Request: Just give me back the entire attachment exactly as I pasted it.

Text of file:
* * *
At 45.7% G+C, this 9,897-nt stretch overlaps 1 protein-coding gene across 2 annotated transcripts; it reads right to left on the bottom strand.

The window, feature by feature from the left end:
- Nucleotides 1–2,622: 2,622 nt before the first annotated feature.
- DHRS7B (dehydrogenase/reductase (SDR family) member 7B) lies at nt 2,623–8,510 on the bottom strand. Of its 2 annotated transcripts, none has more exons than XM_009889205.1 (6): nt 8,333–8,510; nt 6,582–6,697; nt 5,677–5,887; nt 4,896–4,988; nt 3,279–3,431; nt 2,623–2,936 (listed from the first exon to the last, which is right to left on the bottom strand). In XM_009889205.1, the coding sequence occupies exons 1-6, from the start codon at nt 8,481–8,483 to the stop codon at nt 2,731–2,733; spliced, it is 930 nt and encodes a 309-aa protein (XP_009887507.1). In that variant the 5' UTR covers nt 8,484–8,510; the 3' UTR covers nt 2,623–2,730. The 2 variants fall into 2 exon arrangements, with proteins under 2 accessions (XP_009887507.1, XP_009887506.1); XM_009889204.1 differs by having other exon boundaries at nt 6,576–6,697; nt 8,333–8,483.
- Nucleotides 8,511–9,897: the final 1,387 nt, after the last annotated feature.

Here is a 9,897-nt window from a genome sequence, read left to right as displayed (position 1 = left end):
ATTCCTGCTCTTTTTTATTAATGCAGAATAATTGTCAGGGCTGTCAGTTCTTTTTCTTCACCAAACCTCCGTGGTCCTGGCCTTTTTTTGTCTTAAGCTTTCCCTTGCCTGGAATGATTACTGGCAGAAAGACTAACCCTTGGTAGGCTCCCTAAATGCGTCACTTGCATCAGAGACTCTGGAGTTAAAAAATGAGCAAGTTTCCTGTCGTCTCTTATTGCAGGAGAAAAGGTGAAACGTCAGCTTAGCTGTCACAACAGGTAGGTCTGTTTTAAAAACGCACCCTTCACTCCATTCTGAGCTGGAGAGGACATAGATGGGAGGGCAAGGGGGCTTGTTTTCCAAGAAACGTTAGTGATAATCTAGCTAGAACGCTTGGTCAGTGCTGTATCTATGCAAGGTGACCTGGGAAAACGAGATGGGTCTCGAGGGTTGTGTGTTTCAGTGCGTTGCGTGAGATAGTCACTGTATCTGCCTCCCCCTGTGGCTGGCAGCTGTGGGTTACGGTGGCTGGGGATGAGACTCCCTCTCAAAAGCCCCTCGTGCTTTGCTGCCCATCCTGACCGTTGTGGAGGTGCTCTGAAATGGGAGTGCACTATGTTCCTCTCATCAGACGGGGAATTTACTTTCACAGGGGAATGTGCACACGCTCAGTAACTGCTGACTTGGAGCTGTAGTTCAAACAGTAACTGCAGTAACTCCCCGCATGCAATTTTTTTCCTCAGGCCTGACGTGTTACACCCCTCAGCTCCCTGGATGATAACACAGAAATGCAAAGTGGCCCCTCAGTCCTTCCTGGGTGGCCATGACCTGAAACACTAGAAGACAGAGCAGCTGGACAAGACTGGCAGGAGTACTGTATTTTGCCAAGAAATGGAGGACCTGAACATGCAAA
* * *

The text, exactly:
At 45.7% G+C, this 9,897-nt stretch overlaps 1 protein-coding gene across 2 annotated transcripts; it reads right to left on the bottom strand.

The window, feature by feature from the left end:
- Nucleotides 1–2,622: 2,622 nt before the first annotated feature.
- DHRS7B (dehydrogenase/reductase (SDR family) member 7B) lies at nt 2,623–8,510 on the bottom strand. Of its 2 annotated transcripts, none has more exons than XM_009889205.1 (6): nt 8,333–8,510; nt 6,582–6,697; nt 5,677–5,887; nt 4,896–4,988; nt 3,279–3,431; nt 2,623–2,936 (listed from the first exon to the last, which is right to left on the bottom strand). In XM_009889205.1, the coding sequence occupies exons 1-6, from the start codon at nt 8,481–8,483 to the stop codon at nt 2,731–2,733; spliced, it is 930 nt and encodes a 309-aa protein (XP_009887507.1). In that variant the 5' UTR covers nt 8,484–8,510; the 3' UTR covers nt 2,623–2,730. The 2 variants fall into 2 exon arrangements, with proteins under 2 accessions (XP_009887507.1, XP_009887506.1); XM_009889204.1 differs by having other exon boundaries at nt 6,576–6,697; nt 8,333–8,483.
- Nucleotides 8,511–9,897: the final 1,387 nt, after the last annotated feature.

Here is a 9,897-nt window from a genome sequence, read left to right as displayed (position 1 = left end):
ATTCCTGCTCTTTTTTATTAATGCAGAATAATTGTCAGGGCTGTCAGTTCTTTTTCTTCACCAAACCTCCGTGGTCCTGGCCTTTTTTTGTCTTAAGCTTTCCCTTGCCTGGAATGATTACTGGCAGAAAGACTAACCCTTGGTAGGCTCCCTAAATGCGTCACTTGCATCAGAGACTCTGGAGTTAAAAAATGAGCAAGTTTCCTGTCGTCTCTTATTGCAGGAGAAAAGGTGAAACGTCAGCTTAGCTGTCACAACAGGTAGGTCTGTTTTAAAAACGCACCCTTCACTCCATTCTGAGCTGGAGAGGACATAGATGGGAGGGCAAGGGGGCTTGTTTTCCAAGAAACGTTAGTGATAATCTAGCTAGAACGCTTGGTCAGTGCTGTATCTATGCAAGGTGACCTGGGAAAACGAGATGGGTCTCGAGGGTTGTGTGTTTCAGTGCGTTGCGTGAGATAGTCACTGTATCTGCCTCCCCCTGTGGCTGGCAGCTGTGGGTTACGGTGGCTGGGGATGAGACTCCCTCTCAAAAGCCCCTCGTGCTTTGCTGCCCATCCTGACCGTTGTGGAGGTGCTCTGAAATGGGAGTGCACTATGTTCCTCTCATCAGACGGGGAATTTACTTTCACAGGGGAATGTGCACACGCTCAGTAACTGCTGACTTGGAGCTGTAGTTCAAACAGTAACTGCAGTAACTCCCCGCATGCAATTTTTTTCCTCAGGCCTGACGTGTTACACCCCTCAGCTCCCTGGATGATAACACAGAAATGCAAAGTGGCCCCTCAGTCCTTCCTGGGTGGCCATGACCTGAAACACTAGAAGACAGAGCAGCTGGACAAGACTGGCAGGAGTACTGTATTTTGCCAAGAAATGGAGGACCTGAACATGCAAA